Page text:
- The Washington Times - Sunday, March 29, 2009


“I don’t want to hear anybody talking about the young fellas, putting anything on them. I can take whatever anybody wants to give me, but don’t dish it on them. Dish it all on me.” — Kansas point guard Sherron Collins after the Jayhawks lost to Michigan State in the NCAA tournament


In a surprise move, the University of Oregon last week hired Paul Westhead to coach its women’s basketball team. Ladies, start your engines.

“We’re going to shoot the ball every five seconds or less,” he told reporters, “preferably less.”

Westhead will coach anyone wearing shorts and sneakers, his foot jammed merrily on the throttle. He has coached college and pro, men and women, here and abroad, preaching and teaching what he calls the “speed game.” He is 70, but like his teams, Westhead refuses to slow down.

The style might not always work but it’s always fun to watch, if not necessarily play. Westhead ran the Los Angeles Lakers to an NBA title in 1980. He also ticked off Magic Johnson, among others, and was fired within two years.

The speed game worked best at Loyola Marymount, which raced to three straight NCAA tournaments. Led by Bo Kimble and the late Hank Gathers, the Lions averaged more than 122 points a game and got to the Elite Eight in 1990. Seventeen years and many stops later, Westhead won a WNBA title with the Phoenix Mercury.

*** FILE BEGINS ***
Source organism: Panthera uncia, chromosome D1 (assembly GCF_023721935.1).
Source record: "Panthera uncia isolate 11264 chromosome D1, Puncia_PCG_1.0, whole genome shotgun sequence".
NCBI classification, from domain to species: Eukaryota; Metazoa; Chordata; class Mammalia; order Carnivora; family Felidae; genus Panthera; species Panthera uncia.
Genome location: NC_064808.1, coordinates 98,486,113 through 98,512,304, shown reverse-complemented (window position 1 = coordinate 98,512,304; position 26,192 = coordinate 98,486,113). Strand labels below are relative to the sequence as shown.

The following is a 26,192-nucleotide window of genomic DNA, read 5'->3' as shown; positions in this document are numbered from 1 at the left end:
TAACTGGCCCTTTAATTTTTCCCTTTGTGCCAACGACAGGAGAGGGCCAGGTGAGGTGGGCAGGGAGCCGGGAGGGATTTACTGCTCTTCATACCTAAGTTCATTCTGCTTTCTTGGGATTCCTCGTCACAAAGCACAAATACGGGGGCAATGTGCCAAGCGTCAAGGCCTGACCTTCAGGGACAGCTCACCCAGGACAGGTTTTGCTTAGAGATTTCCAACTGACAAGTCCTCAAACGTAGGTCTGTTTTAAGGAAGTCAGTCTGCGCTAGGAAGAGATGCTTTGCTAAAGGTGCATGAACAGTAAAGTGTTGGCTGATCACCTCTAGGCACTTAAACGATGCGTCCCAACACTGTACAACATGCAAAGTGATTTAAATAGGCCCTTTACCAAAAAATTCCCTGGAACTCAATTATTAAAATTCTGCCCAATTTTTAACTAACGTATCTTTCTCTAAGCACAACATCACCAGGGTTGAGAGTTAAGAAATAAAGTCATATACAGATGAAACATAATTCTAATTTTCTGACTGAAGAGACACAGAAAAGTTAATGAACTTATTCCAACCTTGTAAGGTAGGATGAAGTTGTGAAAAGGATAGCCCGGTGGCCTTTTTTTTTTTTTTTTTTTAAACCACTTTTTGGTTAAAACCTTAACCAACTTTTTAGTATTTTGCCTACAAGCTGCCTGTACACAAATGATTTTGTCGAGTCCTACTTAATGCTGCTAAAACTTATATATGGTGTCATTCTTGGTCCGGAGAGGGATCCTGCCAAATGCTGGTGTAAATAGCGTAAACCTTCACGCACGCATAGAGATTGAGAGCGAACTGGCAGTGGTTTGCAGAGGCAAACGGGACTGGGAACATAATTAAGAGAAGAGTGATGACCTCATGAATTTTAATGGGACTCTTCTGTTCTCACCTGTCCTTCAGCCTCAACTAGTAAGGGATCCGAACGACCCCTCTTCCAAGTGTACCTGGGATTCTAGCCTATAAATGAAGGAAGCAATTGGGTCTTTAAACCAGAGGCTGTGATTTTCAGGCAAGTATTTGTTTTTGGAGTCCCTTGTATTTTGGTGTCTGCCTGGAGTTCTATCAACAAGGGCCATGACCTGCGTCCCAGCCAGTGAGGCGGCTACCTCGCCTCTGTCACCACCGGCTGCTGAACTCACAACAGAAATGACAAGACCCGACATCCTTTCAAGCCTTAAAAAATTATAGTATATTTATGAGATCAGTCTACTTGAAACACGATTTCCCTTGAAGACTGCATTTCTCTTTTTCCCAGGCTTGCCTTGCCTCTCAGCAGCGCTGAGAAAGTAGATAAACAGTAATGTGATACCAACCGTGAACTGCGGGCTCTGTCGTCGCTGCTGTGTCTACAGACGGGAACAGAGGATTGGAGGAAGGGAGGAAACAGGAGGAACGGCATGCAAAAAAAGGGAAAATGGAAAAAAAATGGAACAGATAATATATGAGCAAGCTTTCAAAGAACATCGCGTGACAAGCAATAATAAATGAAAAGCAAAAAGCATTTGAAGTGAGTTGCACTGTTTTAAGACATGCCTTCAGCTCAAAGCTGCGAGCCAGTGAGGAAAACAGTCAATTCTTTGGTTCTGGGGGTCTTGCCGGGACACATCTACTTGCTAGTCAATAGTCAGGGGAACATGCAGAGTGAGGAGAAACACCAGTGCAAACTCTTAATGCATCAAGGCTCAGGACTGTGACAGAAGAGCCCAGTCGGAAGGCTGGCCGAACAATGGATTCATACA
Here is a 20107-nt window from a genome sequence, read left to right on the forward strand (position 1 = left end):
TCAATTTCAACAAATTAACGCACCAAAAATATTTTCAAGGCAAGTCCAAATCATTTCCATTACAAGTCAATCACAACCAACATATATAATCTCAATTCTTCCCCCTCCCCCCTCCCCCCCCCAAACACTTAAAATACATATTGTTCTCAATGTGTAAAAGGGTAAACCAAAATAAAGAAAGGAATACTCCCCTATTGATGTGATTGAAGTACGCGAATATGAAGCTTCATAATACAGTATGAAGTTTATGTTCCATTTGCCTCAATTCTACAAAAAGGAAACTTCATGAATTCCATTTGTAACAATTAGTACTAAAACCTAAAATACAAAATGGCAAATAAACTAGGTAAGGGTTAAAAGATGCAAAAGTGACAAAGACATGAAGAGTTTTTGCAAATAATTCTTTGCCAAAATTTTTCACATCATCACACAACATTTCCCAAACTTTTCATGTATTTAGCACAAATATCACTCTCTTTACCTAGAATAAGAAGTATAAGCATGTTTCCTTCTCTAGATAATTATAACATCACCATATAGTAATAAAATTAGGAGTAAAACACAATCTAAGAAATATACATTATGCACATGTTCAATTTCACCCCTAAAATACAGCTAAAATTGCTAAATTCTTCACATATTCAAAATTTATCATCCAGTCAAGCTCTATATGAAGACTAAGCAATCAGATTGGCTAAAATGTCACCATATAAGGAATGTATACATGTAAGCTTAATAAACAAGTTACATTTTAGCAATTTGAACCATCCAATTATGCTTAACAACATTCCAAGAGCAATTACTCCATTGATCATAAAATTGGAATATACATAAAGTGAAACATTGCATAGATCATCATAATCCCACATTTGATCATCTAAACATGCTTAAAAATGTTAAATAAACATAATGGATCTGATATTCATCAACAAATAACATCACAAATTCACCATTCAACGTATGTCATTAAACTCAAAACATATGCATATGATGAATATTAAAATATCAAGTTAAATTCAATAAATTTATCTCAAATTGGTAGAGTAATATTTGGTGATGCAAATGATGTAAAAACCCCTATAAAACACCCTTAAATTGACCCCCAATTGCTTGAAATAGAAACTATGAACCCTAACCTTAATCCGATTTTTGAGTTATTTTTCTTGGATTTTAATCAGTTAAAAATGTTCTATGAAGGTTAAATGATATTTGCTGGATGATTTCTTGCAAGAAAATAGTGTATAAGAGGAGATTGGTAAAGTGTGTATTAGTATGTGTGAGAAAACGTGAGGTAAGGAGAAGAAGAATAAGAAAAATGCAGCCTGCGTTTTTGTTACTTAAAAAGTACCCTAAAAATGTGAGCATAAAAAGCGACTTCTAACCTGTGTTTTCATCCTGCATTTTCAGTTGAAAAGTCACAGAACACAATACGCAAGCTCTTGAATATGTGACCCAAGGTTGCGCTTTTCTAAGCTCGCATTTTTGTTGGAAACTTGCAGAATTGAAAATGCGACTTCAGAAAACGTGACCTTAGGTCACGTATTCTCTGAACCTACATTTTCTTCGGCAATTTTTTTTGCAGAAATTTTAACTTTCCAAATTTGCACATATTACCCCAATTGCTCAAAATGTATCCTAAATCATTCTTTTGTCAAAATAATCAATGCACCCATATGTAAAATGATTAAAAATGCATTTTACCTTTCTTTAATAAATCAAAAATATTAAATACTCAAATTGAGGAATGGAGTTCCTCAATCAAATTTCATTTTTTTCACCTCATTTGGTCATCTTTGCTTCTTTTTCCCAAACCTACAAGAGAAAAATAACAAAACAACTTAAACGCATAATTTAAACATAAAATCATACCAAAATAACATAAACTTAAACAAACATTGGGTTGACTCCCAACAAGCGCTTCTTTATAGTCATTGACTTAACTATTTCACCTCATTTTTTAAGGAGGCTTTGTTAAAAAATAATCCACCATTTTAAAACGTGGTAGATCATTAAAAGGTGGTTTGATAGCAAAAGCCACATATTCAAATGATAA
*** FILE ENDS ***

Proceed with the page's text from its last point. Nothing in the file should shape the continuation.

Often, however, the opposition also runs wild. His Denver Nuggets once gave up 107 points to the Phoenix Suns — in the first half. That season Denver yielded an NBA record 130.8 points a game. Westhead’s system failed to take hold at George Mason, where he became the answer to the trivia question, “Who preceded Jim Larranaga?”

Westhead’s wife said he has coached 18 teams in their 46 years of marriage. He is a human jumper cable, and the dormant Oregon program needs a jolt.

“It’s an adventurous selection,” a university sports marketer told the Oregonian.

With Paul Westhead, it always is.

TWT Five » Top draft picks by most recent teams with the worst NBA record

1. Michael Beasley, Miami; The forward is a great scorer off the bench, but his defense is shaky.

2. Mike Conley, Memphis; The inconsistent point guard is showing recent improvement.

3. Tyrus Thomas, Portland; He was traded to Chicago for the draft rights to LaMarcus Aldridge — a steal for the Trail Blazers.

4. Marvin Williams, Atlanta; The adequate small forward was picked ahead of Chris Paul and Deron Williams.

5. Dwight Howard, Orlando; The league’s best center is the face of the franchise.

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